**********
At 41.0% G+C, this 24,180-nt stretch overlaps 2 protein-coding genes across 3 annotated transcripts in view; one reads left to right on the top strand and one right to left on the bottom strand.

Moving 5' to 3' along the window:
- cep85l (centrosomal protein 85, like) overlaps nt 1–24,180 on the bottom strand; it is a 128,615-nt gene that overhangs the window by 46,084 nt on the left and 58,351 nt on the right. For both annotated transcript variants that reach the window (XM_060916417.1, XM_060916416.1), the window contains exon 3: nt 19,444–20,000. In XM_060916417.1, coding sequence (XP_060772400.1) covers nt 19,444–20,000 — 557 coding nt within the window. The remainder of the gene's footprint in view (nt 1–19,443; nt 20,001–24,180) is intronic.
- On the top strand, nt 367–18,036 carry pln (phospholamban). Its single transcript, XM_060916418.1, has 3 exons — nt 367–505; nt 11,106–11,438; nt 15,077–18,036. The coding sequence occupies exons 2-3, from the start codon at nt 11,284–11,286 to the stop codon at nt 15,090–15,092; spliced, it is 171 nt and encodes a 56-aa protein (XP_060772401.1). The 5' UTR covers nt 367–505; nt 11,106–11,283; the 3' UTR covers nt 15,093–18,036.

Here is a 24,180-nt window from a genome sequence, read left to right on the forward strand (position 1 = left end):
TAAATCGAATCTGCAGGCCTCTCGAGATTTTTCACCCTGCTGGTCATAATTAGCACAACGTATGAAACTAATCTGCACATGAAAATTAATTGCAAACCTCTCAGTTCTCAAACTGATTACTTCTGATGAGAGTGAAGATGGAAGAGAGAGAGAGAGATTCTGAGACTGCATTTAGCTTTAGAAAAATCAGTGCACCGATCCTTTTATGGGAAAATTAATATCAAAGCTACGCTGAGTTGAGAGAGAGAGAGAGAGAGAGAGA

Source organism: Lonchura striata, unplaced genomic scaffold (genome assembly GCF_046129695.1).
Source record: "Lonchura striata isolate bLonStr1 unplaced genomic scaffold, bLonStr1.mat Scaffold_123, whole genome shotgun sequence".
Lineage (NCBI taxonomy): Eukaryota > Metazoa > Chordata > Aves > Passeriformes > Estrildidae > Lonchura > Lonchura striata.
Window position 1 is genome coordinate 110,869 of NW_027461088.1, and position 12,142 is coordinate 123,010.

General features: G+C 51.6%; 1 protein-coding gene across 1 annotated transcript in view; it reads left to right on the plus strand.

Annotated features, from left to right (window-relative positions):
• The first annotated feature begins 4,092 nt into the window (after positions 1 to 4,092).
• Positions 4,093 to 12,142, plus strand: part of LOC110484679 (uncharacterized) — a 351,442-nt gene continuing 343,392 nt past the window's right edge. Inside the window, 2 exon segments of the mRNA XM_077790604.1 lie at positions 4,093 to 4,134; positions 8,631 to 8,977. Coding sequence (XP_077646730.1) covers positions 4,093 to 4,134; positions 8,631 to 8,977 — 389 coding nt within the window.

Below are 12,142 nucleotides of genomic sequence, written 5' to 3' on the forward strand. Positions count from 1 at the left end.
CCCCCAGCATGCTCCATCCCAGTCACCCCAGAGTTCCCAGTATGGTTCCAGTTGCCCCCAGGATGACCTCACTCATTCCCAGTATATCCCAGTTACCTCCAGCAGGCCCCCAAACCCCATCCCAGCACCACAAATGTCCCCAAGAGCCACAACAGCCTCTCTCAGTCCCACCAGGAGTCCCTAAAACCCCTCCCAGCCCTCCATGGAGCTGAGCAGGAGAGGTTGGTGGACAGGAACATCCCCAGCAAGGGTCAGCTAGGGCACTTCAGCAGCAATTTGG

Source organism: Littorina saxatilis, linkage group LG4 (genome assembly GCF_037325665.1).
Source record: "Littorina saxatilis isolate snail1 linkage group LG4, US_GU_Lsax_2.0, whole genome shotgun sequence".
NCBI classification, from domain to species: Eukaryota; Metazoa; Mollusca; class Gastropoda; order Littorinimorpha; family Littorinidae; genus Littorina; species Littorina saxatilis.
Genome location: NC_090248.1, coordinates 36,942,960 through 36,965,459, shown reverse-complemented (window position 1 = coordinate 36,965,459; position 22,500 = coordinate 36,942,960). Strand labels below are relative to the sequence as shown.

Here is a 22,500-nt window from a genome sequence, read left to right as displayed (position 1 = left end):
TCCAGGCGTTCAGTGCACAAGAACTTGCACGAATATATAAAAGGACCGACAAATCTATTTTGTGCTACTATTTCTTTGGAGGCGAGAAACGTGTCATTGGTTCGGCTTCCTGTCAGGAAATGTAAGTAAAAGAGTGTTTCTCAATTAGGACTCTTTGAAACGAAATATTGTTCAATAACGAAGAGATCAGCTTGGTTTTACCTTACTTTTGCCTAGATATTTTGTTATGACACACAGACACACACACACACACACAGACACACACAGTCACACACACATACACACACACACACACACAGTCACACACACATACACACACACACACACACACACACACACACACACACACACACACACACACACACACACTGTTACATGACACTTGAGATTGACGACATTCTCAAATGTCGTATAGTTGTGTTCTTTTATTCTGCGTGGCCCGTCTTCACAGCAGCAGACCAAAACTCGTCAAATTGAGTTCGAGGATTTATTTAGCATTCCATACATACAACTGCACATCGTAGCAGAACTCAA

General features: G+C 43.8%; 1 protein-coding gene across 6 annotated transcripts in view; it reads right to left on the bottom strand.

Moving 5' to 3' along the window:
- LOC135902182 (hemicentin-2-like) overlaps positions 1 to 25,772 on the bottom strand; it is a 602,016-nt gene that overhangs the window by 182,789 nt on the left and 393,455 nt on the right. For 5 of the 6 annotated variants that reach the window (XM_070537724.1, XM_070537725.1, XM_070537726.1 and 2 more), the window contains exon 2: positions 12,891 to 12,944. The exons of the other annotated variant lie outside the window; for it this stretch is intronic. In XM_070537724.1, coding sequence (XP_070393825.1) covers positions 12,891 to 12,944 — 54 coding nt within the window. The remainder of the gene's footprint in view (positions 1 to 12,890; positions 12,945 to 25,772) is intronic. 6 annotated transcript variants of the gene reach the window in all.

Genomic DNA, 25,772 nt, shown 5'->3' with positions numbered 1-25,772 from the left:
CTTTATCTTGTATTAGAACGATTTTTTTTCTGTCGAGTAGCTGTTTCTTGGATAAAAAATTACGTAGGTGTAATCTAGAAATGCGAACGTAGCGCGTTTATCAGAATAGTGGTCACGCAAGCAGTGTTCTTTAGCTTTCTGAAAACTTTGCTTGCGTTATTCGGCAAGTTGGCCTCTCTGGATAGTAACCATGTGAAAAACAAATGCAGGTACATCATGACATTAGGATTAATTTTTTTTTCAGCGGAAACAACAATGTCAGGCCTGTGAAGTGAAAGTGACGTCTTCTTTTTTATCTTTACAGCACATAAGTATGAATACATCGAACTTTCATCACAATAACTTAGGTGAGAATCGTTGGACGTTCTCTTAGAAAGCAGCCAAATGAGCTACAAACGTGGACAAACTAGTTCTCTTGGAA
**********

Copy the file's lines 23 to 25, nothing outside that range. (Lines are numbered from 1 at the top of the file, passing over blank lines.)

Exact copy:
General features: G+C 43.8%; 1 protein-coding gene across 6 annotated transcripts in view; it reads right to left on the bottom strand.

Moving 5' to 3' along the window:
- LOC135902182 (hemicentin-2-like) overlaps positions 1 to 25,772 on the bottom strand; it is a 602,016-nt gene that overhangs the window by 182,789 nt on the left and 393,455 nt on the right. For 5 of the 6 annotated variants that reach the window (XM_070537724.1, XM_070537725.1, XM_070537726.1 and 2 more), the window contains exon 2: positions 12,891 to 12,944. The exons of the other annotated variant lie outside the window; for it this stretch is intronic. In XM_070537724.1, coding sequence (XP_070393825.1) covers positions 12,891 to 12,944 — 54 coding nt within the window. The remainder of the gene's footprint in view (positions 1 to 12,890; positions 12,945 to 25,772) is intronic. 6 annotated transcript variants of the gene reach the window in all.